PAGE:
The global logistics industry accounts for a massive share of carbon emissions. To put it, an perspective estimated 7% of global carbon emissions result from logistics operations and freight. Notably, the carbon footprint activities need to be lowered by at least 20% to achieve the Paris Accord goal of attaining net-zero emissions between 2050-2100. Companies are adopting green logistics, an emerging phenomenon worldwide, to accomplish this. Businesses are actively engaging in eco-friendly initiatives to reduce their carbon footprint to aid climate control.
The logistics sector has become technologically driven and organized. From the increased usage of alternative fuels like LNG, CNG, etc., to the adoption of Electric Vehicles, conscious logistics players are actively working to reduce carbon emissions. But there’s so much more that can be done One of the things is to switch to maritime logistics. Why? Because it will prove to be more cost-effective and environmentally sustainable. However, with the growing need to be conscious about the environment, the maritime industry needs to evolve too.
Currently, the port industry accounts for less than 10% of Indian cargo movement. It has many untapped opportunities that companies are gradually becoming aware of. Thanks to the government’s multiple initiatives, the development of the sector has accelerated.
Why is coastal shipping more better?
India is blessed with one of the longest coastlines of about 7517 km. With the strategic coastline, the scope of increasing the trade volume is much higher than expected. Therefore, several big companies are indulging in multimodal logistics with coastal shipping as a big part of the transit. The reasons are manifold.
Economical & efficient
Using maritime logistics is one of the most cost-effective ways of shipping goods, especially for long distances. In fact, sea freight costs four to six times lesser than air transport, and 1/3rd the cost of Road Logistics
Currently, over 50% of freight movement in India is by road poor road management imposes additional costs to the logistics providers, thus causing inconvenience to everyone in the supply chain. However, with coastal logistics, not only will the costs be reduced, it will also cut down the delivery time.
The government launched The Sagarmala Program in 2017 to reduce the costs and time of the EXIM cargos. Intending to double the usage of the port industry by 2025, the government is planning to invest $123 billion across 415 projects under the program, including port modernization and new port development. This will significantly reduce export time. India has 12 major and over 200 non-major ports and a vast waterways network. Out of the 200, 44 are already operational, with others gaining the cargo share gradually. To put it into perspective, the traffic at non-major ports accounted for 45% of the cargo load in FY2020.
Simultaneously, the Ministry of Ports, Shipping, and Waterways also plans to operationalize 23 domestic waterways by 2030, which has proved cost-effective. The reduction in GST from 18% to 5% for foreign-going and coastal vessels adds to the advantages of maritime logistics.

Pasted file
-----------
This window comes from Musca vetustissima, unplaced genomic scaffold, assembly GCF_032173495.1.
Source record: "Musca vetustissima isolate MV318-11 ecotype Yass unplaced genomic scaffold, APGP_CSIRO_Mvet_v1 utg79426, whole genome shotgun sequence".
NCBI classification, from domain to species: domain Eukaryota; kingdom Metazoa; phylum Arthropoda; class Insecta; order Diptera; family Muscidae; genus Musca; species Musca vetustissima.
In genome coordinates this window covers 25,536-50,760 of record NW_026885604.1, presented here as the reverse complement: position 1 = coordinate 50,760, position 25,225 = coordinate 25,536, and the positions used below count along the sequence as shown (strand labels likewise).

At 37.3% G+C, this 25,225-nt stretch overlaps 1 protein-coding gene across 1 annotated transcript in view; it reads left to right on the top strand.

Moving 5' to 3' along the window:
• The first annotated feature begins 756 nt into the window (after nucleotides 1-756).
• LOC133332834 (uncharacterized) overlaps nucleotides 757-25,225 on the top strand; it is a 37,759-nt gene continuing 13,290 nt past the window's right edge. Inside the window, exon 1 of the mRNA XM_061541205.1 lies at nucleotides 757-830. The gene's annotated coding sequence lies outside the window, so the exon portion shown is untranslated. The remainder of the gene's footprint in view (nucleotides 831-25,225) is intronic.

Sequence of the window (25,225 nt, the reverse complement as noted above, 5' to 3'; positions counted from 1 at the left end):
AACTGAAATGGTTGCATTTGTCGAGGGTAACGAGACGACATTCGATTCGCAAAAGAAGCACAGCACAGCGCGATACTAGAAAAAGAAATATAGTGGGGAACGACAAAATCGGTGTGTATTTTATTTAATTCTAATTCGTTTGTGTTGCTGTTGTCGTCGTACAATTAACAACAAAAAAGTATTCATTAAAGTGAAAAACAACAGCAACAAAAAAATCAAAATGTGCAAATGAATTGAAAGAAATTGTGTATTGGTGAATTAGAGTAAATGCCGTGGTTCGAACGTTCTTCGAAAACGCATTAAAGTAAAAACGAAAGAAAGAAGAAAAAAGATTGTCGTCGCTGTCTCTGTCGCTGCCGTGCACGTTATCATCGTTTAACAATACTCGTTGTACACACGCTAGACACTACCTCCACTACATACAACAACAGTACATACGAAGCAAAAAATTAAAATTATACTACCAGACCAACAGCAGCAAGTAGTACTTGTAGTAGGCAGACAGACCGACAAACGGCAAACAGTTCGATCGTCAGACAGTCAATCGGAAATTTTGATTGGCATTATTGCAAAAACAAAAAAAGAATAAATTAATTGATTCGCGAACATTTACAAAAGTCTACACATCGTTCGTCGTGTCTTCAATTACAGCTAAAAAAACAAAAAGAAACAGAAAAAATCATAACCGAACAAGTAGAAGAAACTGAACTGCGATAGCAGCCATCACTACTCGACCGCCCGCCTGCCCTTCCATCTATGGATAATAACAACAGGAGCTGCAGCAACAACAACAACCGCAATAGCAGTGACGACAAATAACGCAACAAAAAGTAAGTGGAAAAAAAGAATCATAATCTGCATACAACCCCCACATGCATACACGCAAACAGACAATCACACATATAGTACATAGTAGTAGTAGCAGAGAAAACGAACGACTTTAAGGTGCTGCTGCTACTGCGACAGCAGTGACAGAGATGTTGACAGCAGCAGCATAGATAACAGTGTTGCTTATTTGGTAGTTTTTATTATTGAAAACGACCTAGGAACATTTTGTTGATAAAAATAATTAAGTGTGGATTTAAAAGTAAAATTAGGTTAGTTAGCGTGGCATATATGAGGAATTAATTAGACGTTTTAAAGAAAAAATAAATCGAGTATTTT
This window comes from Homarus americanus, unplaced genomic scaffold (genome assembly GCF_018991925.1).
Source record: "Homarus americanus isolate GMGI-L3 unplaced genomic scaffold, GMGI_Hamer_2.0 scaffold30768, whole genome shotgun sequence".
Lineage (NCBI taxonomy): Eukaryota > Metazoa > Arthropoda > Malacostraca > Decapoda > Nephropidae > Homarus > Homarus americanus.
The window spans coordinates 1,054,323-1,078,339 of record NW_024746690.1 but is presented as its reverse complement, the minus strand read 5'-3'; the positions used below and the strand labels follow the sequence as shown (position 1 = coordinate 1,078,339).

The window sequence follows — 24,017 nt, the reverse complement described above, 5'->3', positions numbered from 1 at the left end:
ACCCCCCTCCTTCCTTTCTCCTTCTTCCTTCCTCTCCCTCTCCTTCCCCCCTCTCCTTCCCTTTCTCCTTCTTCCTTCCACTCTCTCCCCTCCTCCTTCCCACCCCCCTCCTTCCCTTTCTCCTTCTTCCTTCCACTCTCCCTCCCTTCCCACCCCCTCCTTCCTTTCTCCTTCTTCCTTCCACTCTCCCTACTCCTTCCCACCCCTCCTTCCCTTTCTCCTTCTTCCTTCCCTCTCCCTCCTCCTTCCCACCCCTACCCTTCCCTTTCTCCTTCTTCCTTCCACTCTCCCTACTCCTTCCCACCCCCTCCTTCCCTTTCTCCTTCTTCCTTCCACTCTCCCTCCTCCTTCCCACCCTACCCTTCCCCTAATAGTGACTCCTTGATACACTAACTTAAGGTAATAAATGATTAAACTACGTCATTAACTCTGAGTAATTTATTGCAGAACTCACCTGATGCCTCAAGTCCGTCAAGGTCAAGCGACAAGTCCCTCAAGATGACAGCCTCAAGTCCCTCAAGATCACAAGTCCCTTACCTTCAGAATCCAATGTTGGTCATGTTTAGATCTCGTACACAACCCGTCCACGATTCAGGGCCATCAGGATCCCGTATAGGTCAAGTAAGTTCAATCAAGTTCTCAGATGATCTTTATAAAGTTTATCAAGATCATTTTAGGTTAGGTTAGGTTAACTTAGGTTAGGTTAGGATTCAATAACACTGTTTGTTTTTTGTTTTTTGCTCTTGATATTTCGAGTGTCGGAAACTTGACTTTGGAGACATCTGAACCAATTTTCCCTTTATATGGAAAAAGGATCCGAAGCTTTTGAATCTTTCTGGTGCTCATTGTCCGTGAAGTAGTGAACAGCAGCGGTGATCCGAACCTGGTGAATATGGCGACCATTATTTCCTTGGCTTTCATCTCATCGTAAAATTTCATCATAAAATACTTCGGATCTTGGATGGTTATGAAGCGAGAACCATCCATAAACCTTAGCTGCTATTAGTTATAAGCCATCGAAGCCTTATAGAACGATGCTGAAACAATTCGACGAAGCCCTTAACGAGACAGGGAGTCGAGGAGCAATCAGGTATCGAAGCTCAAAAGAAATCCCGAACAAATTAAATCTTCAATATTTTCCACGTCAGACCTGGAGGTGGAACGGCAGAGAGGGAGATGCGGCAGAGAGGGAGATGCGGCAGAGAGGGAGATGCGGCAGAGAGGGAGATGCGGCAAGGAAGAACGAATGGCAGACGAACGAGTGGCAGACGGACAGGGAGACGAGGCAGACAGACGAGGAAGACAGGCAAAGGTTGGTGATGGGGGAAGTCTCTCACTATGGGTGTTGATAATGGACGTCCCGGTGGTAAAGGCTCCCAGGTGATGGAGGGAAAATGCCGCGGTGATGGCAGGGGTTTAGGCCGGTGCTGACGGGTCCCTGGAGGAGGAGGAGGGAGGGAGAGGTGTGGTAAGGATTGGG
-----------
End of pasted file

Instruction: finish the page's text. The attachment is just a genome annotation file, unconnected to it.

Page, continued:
Ideal for moving heavy cargo
Another major advantage of sea shipping is the ability to move oversized/bulky cargo,. Such cargo could include heavy equipment, machinery etc that are unsuitable for air freight or even road transport.
If compared to other forms of transport, CL (Coastal Logistics) has the least amount of carbon emissions. International shipping accounts for 2.2% of global greenhouse gas emissions. And these already-low emissions continue to drop further with technological advancements.
LNG, termed as the future fuel, is also gaining popularity as a marine fuel. And why not? LNG is a clean fuel with 95% methane and small amounts of other components. Studies have shown that it reduces carbon emissions by 25-30% compared to other heavy oil-powered vessels.
The Indian government is also constantly working towards a cleaner future. The proposed Merchant Shipping Bill that will follow the International Maritime Organization protocols aims to prevent air pollution from the ships operating at sea.
The shipping industry is continuously becoming more digitized, thus mitigating the risk of cargo loss/damage. The vessels are also designed to carry hazardous materials and dangerous cargo that are well-sealed before transit. Once packed and sealed, the containers provide great protection to the cargos against several physical barriers like atmospheric conditions, fire, or temperature fluctuations, which might not be possible with other forms of transportation.
India envisions a bright future for Maritime Logistics
There is no doubt that the Indian government is speeding up the gas infrastructure in the country, and the use of alternative fuel will bring us closer to a greener future. They are also furthering their agenda to build a robust infrastructure for the maritime industry. The Ministry of Ports, Shipping & Waterways has recently prepared a blueprint – Maritime India Vision 2030 – to accelerate the growth of the country’s maritime sector in the next decade. The objective is to propel India to the forefront of the Global Maritime Sector. The advantages of CL (Coastal Logistics) combined with the multiple efforts by the government make the maritime industry well-oiled and one of the most efficient ways of transporting goods. The logistics sector must also consciously monitor its moves to aid climate control and help create a better ecosystem. As of now, India is the 16th largest maritime country globally, with tons of potential at hand, and the industry must tap this opportunity.
The article was written by Asish Agarwal
Source: Times of IndiaTags: Alternative Fuels, CNG, LNG, Logistics, Shipping